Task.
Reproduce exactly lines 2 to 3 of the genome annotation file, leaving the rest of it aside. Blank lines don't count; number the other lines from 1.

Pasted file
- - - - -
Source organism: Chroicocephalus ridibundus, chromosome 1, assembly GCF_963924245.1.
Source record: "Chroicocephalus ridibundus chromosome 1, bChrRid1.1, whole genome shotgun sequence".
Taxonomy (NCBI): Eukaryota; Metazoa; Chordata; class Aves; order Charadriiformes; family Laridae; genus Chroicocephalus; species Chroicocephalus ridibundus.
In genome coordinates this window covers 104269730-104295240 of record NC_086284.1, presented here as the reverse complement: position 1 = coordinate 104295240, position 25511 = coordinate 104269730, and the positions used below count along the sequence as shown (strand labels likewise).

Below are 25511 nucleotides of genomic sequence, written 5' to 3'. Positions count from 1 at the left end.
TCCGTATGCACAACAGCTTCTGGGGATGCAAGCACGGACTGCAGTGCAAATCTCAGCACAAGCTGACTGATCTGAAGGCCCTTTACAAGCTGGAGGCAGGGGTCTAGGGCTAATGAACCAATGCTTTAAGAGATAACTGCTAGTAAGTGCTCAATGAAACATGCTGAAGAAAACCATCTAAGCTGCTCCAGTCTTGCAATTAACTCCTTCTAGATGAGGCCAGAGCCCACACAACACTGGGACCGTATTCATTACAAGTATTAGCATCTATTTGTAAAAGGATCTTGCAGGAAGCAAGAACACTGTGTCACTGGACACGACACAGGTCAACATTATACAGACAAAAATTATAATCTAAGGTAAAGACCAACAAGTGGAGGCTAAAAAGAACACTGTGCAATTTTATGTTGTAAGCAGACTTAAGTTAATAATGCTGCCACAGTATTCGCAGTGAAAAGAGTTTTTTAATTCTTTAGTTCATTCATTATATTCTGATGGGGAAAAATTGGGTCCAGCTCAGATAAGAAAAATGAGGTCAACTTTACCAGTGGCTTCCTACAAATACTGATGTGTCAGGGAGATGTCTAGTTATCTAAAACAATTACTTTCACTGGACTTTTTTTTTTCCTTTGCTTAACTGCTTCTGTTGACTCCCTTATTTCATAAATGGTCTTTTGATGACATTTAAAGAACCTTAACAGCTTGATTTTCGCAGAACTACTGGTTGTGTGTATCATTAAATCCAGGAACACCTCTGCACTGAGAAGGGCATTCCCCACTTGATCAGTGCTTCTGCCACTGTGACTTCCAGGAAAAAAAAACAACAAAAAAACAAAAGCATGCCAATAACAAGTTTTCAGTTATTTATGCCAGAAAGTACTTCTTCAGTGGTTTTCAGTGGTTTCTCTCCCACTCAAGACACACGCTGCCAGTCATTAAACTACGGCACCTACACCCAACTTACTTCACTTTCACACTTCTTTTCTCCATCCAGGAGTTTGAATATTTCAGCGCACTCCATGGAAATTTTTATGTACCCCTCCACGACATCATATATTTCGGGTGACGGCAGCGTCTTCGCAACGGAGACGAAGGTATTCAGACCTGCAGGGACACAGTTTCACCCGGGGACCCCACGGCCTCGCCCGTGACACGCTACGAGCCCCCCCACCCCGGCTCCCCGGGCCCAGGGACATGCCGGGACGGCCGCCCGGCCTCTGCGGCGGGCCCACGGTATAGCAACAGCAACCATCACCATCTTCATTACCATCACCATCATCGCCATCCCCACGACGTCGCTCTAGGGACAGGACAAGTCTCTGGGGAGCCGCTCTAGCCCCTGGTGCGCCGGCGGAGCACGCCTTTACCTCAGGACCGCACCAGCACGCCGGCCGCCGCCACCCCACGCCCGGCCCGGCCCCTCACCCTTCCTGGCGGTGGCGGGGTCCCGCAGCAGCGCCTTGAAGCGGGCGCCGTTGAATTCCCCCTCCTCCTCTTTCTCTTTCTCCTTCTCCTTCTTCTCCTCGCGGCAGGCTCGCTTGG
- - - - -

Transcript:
Source record: "Chroicocephalus ridibundus chromosome 1, bChrRid1.1, whole genome shotgun sequence".
Taxonomy (NCBI): Eukaryota; Metazoa; Chordata; class Aves; order Charadriiformes; family Laridae; genus Chroicocephalus; species Chroicocephalus ridibundus.